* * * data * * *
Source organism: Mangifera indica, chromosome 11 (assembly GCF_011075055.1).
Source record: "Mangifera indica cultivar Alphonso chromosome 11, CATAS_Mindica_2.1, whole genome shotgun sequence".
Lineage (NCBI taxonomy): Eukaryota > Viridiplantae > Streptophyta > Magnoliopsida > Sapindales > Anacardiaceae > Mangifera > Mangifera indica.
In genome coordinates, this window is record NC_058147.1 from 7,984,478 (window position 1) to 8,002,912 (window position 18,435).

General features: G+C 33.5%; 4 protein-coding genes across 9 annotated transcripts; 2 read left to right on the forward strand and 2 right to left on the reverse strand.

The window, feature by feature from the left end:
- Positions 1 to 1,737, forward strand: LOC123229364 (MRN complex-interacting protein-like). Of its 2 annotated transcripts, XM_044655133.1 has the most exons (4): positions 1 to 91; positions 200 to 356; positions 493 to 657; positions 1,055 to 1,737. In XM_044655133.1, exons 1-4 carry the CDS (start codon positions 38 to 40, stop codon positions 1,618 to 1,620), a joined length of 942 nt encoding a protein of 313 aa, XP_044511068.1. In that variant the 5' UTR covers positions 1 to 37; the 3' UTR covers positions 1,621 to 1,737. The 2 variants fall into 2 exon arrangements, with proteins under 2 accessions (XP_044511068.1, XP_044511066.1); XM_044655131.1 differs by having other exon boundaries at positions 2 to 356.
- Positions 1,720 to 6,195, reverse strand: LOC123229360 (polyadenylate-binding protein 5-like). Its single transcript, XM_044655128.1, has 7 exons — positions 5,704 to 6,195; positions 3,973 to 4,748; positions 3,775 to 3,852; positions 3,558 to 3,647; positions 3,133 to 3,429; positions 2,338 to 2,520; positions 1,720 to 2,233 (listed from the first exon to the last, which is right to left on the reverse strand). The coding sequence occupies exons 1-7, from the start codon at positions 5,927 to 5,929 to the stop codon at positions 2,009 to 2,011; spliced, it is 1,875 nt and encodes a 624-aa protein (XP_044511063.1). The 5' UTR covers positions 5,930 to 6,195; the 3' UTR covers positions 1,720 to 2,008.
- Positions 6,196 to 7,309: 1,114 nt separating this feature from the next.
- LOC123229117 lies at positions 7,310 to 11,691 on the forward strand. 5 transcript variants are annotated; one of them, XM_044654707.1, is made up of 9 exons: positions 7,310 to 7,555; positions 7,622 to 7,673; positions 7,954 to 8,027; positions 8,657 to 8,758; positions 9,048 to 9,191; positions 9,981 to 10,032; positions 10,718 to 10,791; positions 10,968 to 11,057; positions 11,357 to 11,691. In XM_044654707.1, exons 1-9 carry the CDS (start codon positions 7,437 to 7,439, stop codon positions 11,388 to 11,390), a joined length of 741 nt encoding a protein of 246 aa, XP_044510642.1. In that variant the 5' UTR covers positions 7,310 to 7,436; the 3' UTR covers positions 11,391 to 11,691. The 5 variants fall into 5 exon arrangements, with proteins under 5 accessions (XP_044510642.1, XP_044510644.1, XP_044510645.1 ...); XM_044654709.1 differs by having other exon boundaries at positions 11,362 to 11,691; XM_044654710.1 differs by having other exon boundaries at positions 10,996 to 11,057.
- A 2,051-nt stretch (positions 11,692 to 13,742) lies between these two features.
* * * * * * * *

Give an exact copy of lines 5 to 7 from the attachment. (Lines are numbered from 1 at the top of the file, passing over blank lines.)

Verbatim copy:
General features: G+C 33.5%; 4 protein-coding genes across 9 annotated transcripts; 2 read left to right on the forward strand and 2 right to left on the reverse strand.

The window, feature by feature from the left end:
- Positions 1 to 1,737, forward strand: LOC123229364 (MRN complex-interacting protein-like). Of its 2 annotated transcripts, XM_044655133.1 has the most exons (4): positions 1 to 91; positions 200 to 356; positions 493 to 657; positions 1,055 to 1,737. In XM_044655133.1, exons 1-4 carry the CDS (start codon positions 38 to 40, stop codon positions 1,618 to 1,620), a joined length of 942 nt encoding a protein of 313 aa, XP_044511068.1. In that variant the 5' UTR covers positions 1 to 37; the 3' UTR covers positions 1,621 to 1,737. The 2 variants fall into 2 exon arrangements, with proteins under 2 accessions (XP_044511068.1, XP_044511066.1); XM_044655131.1 differs by having other exon boundaries at positions 2 to 356.